Cold CallingA topic of discussion in many an interview I’ve had with senior B2B sales professionals is ‘lead generation’ and ‘cold calling’ and their willingness to pick up the phone to generate a new business opportunity.  Many well established career sales people I’ve met feel as though they have moved past cold calling and no longer should have to do it, or they are not willing to do it.  “I’m past the stage of working in a role that requires cold calling.  I’m looking for a more ‘senior’ sales position”.

This begs the following questions:

  1. Is cold calling only necessary in junior sales roles or transactional sales environments?
  2. Is there value in cold calling in a strategic solution sales environment, where there are long sales cycles, large deal sizes and complex solutions being offered to enterprise clientele?
  3. Should you not have to make cold calls as a senior ‘new business’ sales professional?

My thoughts?  The highest paid and most successful B2B sales people I’ve ever met are more than willing to pick up the phone to a prospect they or their company has never spoken to before.  They are targeted in who they approach and have good reason for their approach.  Where their own referral network or marketing efforts do not give them access to the customers they wish to do business with, they will source the key decision maker or a key influencer’s name, pick up the phone, introduce themselves and ask for a meeting.  I believe cold calling should never be your exclusive or your major business development strategy.  As we all know, qualified referrals and inbound marketing leads have much higher conversion rates.  But to exclude it as part of an overall strategy is limiting to almost any business’s growth in my opinion.  There will almost always be key target prospects that can only be accessed in this way.  You may choose to send them a letter or an email, or invite them to an event first.  If this is ignored, you still have a cold call to make if you want to have any chance of securing the client. Situational & Behavioral Interviewing for the Sales Profession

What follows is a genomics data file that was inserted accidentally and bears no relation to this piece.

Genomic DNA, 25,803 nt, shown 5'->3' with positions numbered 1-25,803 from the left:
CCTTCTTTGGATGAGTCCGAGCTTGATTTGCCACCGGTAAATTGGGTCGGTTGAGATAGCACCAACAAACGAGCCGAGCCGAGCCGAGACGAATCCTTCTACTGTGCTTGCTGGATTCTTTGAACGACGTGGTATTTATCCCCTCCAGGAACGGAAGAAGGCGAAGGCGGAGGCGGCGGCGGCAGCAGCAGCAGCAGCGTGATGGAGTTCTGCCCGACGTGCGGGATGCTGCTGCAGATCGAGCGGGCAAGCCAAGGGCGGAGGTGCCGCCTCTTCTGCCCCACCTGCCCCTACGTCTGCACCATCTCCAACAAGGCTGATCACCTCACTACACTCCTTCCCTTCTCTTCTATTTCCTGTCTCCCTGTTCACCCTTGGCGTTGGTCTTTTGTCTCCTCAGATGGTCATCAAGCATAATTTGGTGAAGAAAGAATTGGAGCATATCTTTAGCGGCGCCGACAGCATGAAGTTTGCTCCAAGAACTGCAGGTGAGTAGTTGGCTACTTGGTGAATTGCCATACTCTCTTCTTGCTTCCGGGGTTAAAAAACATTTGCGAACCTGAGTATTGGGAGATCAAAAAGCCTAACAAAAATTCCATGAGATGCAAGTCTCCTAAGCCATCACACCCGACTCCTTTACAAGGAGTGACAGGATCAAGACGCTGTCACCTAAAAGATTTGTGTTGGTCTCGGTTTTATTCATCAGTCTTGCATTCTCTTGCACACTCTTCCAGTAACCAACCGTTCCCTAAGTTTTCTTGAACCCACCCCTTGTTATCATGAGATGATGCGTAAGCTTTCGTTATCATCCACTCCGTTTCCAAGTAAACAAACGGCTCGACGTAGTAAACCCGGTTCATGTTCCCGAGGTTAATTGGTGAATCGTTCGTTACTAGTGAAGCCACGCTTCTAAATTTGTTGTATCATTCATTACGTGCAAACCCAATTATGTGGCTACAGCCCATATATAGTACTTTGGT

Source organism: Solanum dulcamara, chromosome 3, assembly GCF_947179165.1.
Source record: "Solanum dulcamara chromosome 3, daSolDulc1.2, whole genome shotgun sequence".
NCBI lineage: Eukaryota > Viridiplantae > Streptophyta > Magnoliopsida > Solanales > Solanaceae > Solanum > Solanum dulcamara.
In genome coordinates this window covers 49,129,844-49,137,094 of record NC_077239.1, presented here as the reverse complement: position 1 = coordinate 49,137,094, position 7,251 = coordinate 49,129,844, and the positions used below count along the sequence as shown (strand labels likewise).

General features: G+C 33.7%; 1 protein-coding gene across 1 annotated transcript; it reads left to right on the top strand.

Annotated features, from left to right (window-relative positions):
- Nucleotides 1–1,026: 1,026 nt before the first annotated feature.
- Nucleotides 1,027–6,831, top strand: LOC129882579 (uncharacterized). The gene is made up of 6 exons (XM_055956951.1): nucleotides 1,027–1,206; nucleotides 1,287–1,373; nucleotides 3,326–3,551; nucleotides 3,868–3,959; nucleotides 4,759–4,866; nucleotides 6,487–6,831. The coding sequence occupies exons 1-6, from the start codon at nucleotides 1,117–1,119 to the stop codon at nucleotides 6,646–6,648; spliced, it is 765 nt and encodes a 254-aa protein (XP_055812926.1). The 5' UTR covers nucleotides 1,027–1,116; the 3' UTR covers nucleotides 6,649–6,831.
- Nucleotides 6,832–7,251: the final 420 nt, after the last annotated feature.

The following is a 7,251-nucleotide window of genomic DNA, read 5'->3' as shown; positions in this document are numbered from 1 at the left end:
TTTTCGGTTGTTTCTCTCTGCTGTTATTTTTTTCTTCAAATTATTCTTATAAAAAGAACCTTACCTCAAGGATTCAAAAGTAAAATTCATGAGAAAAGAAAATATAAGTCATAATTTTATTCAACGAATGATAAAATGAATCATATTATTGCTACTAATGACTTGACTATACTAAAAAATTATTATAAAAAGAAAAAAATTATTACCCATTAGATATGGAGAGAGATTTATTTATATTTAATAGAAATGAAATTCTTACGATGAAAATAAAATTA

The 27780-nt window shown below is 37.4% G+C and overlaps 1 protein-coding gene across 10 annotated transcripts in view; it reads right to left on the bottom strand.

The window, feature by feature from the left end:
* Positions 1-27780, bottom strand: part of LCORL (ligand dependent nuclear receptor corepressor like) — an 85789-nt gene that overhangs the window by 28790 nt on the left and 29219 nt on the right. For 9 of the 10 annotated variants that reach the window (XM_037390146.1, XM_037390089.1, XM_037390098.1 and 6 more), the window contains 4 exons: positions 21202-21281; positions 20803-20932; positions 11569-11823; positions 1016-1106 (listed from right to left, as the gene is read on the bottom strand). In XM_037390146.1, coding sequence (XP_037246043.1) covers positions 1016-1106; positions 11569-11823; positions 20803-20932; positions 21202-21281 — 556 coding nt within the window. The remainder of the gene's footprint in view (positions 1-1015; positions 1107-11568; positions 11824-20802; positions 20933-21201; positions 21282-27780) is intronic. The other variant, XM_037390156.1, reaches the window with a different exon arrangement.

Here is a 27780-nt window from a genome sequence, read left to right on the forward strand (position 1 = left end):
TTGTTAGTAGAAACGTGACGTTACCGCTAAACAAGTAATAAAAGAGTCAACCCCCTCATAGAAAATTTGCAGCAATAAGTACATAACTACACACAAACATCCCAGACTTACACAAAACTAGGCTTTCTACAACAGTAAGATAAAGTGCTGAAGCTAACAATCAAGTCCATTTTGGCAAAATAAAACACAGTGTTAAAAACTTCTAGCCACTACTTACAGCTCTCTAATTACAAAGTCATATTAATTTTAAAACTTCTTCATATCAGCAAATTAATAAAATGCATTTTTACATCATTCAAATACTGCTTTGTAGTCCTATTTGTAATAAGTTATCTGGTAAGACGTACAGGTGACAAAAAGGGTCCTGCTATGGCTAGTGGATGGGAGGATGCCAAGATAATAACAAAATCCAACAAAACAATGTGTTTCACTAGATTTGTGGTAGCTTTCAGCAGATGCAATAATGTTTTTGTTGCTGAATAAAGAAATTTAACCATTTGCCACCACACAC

Coming back to my original statement about established sales people who are not prepared to cold call and feel they have moved past it; I believe this to be a career limiting outlook and one that will also limit your earnings and success capacity in almost any new business focused sales position.  Social media and inbound marketing leads are hot topics at the moment.  Our aim is that these campaigns will lead us to getting on the phone and in turn, face to face with the customer without having to cold call them.  But when these campaigns and all other avenues fail to get a particular key prospect engaged in a discussion with your company, you don’t understand their needs and you’re likely to miss out on many key profitable clients; Clients that your competition is engaging with as a result of having picked up the phone to have a real conversation.

Long live the phone I say.  I’m not saying cold calling is the single most effective way to generate leads, as it’s often not efficient use of a sales person’s time.  But there will always be situations that call for you to pick up the phone, or miss out.  Especially in niche markets where there are a small few selected and named prospective clients.  I do however believe the phone will always remain the most effective piece of technology to engage and communicate with your prospective customers.  When it comes to having meaningful business conversations with prospective clients, perhaps not even the i-phone 12, with hologram capability will challenge the all mighty phone.